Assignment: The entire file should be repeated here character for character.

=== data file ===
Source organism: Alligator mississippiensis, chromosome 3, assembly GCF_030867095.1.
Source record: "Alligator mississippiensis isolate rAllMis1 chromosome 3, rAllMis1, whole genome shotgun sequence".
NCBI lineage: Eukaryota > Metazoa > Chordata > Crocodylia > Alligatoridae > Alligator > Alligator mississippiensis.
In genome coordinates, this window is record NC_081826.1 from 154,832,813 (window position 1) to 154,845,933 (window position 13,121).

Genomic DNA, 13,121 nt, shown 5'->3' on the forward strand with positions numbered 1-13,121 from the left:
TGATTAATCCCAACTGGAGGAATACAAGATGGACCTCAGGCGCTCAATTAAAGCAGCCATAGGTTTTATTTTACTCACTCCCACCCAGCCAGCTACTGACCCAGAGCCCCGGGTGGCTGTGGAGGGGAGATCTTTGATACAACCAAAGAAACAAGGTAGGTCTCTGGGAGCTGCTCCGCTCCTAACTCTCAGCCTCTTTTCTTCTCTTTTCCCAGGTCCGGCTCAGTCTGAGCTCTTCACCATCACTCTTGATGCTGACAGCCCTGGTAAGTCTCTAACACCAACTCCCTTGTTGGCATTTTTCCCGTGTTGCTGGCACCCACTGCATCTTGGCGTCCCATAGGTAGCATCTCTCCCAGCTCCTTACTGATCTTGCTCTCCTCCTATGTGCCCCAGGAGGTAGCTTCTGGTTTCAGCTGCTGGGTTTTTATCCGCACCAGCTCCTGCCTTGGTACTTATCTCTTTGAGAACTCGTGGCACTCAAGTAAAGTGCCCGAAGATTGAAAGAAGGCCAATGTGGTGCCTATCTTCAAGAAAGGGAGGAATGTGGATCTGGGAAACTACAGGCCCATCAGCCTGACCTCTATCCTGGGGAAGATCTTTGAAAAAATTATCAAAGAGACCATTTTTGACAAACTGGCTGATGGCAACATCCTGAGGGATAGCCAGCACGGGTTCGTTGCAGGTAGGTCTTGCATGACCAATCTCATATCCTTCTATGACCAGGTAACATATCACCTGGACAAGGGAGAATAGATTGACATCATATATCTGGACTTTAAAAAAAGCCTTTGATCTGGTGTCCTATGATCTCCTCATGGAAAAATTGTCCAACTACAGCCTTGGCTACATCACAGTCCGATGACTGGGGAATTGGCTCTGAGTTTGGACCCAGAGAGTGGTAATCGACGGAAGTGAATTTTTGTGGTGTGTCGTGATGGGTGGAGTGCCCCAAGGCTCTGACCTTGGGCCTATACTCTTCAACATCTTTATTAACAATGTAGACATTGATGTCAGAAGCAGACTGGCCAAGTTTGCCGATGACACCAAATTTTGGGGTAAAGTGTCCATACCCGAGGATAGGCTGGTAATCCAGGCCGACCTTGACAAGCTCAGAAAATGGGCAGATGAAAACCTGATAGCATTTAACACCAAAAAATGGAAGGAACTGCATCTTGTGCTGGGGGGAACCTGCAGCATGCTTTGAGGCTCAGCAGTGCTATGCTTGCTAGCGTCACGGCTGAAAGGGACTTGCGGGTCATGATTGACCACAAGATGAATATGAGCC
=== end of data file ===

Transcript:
Source organism: Alligator mississippiensis, chromosome 3, assembly GCF_030867095.1.
Source record: "Alligator mississippiensis isolate rAllMis1 chromosome 3, rAllMis1, whole genome shotgun sequence".
NCBI lineage: Eukaryota > Metazoa > Chordata > Crocodylia > Alligatoridae > Alligator > Alligator mississippiensis.
In genome coordinates, this window is record NC_081826.1 from 154,832,813 (window position 1) to 154,845,933 (window position 13,121).

Genomic DNA, 13,121 nt, shown 5'->3' on the forward strand with positions numbered 1-13,121 from the left:
TGATTAATCCCAACTGGAGGAATACAAGATGGACCTCAGGCGCTCAATTAAAGCAGCCATAGGTTTTATTTTACTCACTCCCACCCAGCCAGCTACTGACCCAGAGCCCCGGGTGGCTGTGGAGGGGAGATCTTTGATACAACCAAAGAAACAAGGTAGGTCTCTGGGAGCTGCTCCGCTCCTAACTCTCAGCCTCTTTTCTTCTCTTTTCCCAGGTCCGGCTCAGTCTGAGCTCTTCACCATCACTCTTGATGCTGACAGCCCTGGTAAGTCTCTAACACCAACTCCCTTGTTGGCATTTTTCCCGTGTTGCTGGCACCCACTGCATCTTGGCGTCCCATAGGTAGCATCTCTCCCAGCTCCTTACTGATCTTGCTCTCCTCCTATGTGCCCCAGGAGGTAGCTTCTGGTTTCAGCTGCTGGGTTTTTATCCGCACCAGCTCCTGCCTTGGTACTTATCTCTTTGAGAACTCGTGGCACTCAAGTAAAGTGCCCGAAGATTGAAAGAAGGCCAATGTGGTGCCTATCTTCAAGAAAGGGAGGAATGTGGATCTGGGAAACTACAGGCCCATCAGCCTGACCTCTATCCTGGGGAAGATCTTTGAAAAAATTATCAAAGAGACCATTTTTGACAAACTGGCTGATGGCAACATCCTGAGGGATAGCCAGCACGGGTTCGTTGCAGGTAGGTCTTGCATGACCAATCTCATATCCTTCTATGACCAGGTAACATATCACCTGGACAAGGGAGAATAGATTGACATCATATATCTGGACTTTAAAAAAAGCCTTTGATCTGGTGTCCTATGATCTCCTCATGGAAAAATTGTCCAACTACAGCCTTGGCTACATCACAGTCCGATGACTGGGGAATTGGCTCTGAGTTTGGACCCAGAGAGTGGTAATCGACGGAAGTGAATTTTTGTGGTGTGTCGTGATGGGTGGAGTGCCCCAAGGCTCTGACCTTGGGCCTATACTCTTCAACATCTTTATTAACAATGTAGACATTGATGTCAGAAGCAGACTGGCCAAGTTTGCCGATGACACCAAATTTTGGGGTAAAGTGTCCATACCCGAGGATAGGCTGGTAATCCAGGCCGACCTTGACAAGCTCAGAAAATGGGCAGATGAAAACCTGATAGCATTTAACACCAAAAAATGGAAGGAACTGCATCTTGTGCTGGGGGGAACCTGCAGCATGCTTTGAGGCTCAGCAGTGCTATGCTTGCTAGCGTCACGGCTGAAAGGGACTTGCGGGTCATGATTGACCACAAGATGAATATGAGCC